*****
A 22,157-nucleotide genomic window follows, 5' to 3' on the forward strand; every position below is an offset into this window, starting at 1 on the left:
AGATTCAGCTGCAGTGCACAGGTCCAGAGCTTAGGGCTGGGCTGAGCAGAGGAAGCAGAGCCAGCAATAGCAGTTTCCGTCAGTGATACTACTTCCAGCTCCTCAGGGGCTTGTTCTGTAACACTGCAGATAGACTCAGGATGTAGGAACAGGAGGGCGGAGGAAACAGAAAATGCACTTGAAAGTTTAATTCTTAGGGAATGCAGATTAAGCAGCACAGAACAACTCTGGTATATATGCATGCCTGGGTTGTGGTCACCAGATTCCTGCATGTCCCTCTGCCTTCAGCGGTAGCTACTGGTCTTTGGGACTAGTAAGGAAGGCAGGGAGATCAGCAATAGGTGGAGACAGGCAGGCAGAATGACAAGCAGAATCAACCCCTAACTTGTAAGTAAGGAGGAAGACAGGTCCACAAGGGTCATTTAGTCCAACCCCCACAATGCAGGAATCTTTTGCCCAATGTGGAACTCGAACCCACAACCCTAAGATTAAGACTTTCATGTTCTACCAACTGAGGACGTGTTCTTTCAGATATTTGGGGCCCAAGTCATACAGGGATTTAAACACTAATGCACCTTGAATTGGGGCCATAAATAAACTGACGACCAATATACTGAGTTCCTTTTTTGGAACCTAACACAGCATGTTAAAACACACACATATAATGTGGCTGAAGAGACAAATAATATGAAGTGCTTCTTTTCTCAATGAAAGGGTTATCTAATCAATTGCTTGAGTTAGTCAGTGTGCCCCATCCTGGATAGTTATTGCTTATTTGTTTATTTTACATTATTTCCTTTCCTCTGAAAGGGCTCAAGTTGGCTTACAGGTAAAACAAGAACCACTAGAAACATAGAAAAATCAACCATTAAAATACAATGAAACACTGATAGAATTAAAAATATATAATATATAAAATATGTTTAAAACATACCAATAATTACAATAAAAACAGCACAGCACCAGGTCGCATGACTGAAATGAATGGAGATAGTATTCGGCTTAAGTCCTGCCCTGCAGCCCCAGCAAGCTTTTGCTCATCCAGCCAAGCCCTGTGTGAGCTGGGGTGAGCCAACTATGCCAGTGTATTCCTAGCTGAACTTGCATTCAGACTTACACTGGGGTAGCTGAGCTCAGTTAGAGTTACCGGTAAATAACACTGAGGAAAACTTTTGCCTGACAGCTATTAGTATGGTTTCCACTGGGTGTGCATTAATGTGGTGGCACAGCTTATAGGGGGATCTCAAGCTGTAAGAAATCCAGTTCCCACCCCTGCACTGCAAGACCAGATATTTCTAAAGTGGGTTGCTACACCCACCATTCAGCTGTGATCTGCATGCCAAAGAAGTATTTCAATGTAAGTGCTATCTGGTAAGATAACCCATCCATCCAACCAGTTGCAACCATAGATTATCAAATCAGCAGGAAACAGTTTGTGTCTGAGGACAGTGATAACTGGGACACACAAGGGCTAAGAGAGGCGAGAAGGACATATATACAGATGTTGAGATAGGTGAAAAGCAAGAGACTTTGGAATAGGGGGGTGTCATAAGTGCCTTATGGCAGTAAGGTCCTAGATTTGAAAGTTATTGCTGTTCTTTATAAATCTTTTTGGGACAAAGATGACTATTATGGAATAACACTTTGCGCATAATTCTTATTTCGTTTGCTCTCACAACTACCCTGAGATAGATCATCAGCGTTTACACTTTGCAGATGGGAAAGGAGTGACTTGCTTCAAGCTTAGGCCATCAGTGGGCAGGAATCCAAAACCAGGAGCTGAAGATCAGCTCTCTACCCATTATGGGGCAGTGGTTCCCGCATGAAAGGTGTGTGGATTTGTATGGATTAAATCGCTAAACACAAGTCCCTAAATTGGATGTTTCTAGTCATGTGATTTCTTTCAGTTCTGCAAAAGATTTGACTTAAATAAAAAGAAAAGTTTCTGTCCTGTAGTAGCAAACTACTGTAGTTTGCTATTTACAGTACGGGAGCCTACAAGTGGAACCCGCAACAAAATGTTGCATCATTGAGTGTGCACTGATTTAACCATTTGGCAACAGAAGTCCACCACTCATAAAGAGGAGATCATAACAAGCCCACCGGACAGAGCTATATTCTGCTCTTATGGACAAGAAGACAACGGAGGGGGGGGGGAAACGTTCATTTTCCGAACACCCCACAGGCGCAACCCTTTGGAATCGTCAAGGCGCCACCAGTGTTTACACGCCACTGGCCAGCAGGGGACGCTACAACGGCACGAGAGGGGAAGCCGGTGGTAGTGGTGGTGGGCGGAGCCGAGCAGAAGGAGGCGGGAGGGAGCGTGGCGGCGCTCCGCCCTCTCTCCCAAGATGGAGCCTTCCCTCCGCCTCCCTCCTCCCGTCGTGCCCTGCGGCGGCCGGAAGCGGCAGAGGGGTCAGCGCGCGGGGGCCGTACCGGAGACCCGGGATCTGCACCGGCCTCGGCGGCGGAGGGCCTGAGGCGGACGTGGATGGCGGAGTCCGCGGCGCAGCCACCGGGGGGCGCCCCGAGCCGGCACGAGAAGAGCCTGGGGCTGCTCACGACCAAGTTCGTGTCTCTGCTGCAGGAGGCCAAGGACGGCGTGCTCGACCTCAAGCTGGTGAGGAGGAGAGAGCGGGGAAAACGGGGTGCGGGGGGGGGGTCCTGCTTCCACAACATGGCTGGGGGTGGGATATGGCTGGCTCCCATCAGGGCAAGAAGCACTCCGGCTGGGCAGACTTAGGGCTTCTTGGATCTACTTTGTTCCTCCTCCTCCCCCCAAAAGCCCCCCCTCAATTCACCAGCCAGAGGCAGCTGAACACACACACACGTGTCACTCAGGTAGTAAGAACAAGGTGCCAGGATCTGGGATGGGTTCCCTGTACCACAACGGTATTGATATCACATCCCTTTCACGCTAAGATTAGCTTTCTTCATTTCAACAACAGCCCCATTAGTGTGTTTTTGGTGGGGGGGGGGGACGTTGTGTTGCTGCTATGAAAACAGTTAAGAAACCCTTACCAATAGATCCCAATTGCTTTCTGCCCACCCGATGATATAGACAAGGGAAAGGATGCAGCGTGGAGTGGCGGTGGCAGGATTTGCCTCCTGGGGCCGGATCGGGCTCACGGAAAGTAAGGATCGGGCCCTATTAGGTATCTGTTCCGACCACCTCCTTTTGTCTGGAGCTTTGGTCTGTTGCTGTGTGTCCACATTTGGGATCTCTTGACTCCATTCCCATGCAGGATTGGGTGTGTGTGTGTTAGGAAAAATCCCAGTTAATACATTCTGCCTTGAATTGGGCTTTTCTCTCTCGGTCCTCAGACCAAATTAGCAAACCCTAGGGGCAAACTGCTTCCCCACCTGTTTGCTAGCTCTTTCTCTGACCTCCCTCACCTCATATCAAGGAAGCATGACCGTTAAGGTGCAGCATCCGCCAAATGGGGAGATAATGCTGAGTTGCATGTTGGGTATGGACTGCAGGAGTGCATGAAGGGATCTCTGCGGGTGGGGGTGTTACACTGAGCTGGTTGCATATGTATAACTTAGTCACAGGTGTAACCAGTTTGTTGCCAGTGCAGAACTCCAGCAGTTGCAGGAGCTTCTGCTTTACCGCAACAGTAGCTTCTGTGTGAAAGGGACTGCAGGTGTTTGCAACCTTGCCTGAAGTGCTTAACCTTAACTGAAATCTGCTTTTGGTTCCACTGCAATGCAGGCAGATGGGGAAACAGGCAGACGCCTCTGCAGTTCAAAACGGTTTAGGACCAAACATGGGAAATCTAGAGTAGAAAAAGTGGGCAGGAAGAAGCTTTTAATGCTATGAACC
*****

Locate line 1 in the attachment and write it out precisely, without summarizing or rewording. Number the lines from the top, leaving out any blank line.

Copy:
A 22,157-nucleotide genomic window follows, 5' to 3' on the forward strand; every position below is an offset into this window, starting at 1 on the left: